While iron deficiency is not a significant concern for children in the United States, it remains a concern for pediatricians as they conduct routine physical examinations on patients. With associated health complications, pediatricians continue to remain diligent in their management of iron levels in children.
Iron deficiency is a leading cause of developmental disorders in children. While the number of children suffering from anemia and other iron-deficient disorders has decreased in the past decade, there continue to be those children who are misdiagnosed and underdiagnosed with this health complication.
In the first year of life, the avoidance of cow’s milk is the most widely practiced method for preventing iron deficiency in children. Beyond the first year of life, however, the parents become more responsible for managing physical, motor, and behavioral development with a healthy diet.
If your child, after age one, is suffering from an iron deficiency, the symptoms of the deficiency may be very subtle. In terms of physical development, you may notice your child is not as advanced as his peers in terms of fine and gross motor skills, even walking later than other children.
Emotionally, children who are deficient in iron exhibit a general sense of fear and unhappiness. Because fatigue is commonly associated with low iron levels, the symptoms may present in a child who is generally crabby and not pleasant to be around. In fact, you may even notice your child does not engage in play activities as often and seems to want to be cuddled or held more frequently than normal.
Adding iron to the diet does not always remedy the complications of iron deficiency even when iron levels are restored to normal. Children who are pre-pubescent, with a childhood history of iron deficiency, have shown to continue to suffer from complications academically, even after iron deficiency was resolved. Many children, unfortunately, face academic complications to such an extent that repeating a grade is even necessary.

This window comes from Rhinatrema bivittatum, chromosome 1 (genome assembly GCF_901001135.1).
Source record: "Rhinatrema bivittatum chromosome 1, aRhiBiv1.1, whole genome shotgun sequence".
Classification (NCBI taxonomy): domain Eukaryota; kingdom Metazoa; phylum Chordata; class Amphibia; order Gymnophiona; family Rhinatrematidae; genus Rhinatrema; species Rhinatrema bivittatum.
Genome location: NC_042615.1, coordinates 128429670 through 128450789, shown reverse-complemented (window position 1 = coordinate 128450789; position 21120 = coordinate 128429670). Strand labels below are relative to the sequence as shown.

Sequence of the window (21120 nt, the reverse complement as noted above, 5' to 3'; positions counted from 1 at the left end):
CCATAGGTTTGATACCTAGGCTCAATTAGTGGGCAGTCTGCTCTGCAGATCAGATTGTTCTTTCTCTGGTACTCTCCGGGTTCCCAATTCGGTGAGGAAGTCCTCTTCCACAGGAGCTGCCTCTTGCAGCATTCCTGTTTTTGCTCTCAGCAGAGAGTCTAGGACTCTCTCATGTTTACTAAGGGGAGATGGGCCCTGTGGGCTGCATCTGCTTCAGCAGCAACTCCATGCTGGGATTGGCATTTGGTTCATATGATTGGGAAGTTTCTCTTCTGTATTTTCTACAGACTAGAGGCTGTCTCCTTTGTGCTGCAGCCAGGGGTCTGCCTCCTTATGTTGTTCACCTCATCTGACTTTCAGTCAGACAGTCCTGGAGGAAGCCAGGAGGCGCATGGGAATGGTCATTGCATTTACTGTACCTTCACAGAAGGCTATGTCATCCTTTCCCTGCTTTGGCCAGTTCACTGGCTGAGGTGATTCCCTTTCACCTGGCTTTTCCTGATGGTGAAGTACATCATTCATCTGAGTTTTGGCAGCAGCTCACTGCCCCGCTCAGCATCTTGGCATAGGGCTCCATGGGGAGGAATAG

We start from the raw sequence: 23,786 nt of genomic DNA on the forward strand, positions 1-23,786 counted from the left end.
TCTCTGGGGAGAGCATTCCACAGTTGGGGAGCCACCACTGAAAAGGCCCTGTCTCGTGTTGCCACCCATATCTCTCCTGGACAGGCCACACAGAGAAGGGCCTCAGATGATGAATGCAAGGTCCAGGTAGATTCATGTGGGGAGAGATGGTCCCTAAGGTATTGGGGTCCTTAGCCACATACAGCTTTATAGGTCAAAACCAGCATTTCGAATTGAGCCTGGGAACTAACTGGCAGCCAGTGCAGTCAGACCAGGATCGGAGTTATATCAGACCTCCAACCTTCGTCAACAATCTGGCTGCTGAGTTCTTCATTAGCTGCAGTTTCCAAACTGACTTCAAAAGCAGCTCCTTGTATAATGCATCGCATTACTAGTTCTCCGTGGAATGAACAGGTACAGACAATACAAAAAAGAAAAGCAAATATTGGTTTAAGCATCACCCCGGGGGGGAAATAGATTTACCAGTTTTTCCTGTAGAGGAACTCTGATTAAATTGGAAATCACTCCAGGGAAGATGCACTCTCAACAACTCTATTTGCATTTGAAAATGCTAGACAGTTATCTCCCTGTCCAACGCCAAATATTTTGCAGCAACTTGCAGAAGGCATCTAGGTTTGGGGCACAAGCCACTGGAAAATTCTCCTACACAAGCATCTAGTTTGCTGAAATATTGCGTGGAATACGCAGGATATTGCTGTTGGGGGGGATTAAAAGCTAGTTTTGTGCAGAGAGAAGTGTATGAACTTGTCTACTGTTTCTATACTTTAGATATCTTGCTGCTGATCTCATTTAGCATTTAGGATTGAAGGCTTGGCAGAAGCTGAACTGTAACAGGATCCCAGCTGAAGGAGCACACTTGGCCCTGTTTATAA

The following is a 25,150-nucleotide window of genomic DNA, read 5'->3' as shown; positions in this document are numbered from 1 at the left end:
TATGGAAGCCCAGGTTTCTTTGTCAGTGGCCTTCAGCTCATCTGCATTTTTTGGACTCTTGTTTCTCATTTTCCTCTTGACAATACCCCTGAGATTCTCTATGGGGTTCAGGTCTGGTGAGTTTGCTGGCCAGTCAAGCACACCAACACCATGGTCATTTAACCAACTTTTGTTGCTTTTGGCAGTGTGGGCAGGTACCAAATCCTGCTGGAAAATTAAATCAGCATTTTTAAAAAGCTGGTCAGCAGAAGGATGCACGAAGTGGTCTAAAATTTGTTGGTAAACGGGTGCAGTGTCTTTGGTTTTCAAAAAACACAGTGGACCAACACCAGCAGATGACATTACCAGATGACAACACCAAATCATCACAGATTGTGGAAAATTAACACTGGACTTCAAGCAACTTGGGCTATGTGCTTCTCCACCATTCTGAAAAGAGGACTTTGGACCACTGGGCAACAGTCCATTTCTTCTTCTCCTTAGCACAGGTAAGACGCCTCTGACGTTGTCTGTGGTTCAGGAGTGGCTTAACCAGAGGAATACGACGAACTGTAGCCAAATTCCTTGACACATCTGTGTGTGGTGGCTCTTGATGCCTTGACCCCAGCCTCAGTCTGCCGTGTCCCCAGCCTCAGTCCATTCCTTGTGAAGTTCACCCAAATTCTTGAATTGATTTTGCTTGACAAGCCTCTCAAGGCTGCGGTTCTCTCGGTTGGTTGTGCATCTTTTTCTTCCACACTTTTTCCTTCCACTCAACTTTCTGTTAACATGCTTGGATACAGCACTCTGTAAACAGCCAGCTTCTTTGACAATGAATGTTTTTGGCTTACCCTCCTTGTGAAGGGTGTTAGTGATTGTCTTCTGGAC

As a parent of a child who shows signs of anemia or other iron deficiency complications, it is important to manage a healthy diet, including the introduction of foods high in iron, as soon as possible after the first birthday. While we encourage the use of cow’s milk, there is relatively little iron in cow’s milk and, the iron that is present is not easily absorbed by a child’s digestive system. Therefore, the iron intake must come from other food sources. Adding fortified cereals and infant foods that are rich in iron will help to offset these complications.
As with any child development issue, the key to your child’s healthy level of iron lies in strict compliance with the pediatrician’s dietary recommendations. While we commonly believe cow’s milk is an excellent source of nutrition in children, after the first birthday, the reality is that many children consume large amounts of milk and miss opportunities for adequate iron intake. Supplementing milk and dairy products with foods high in iron will work to ensure your child does not become anemic and suffer long-term complications from early childhood iron deficiency.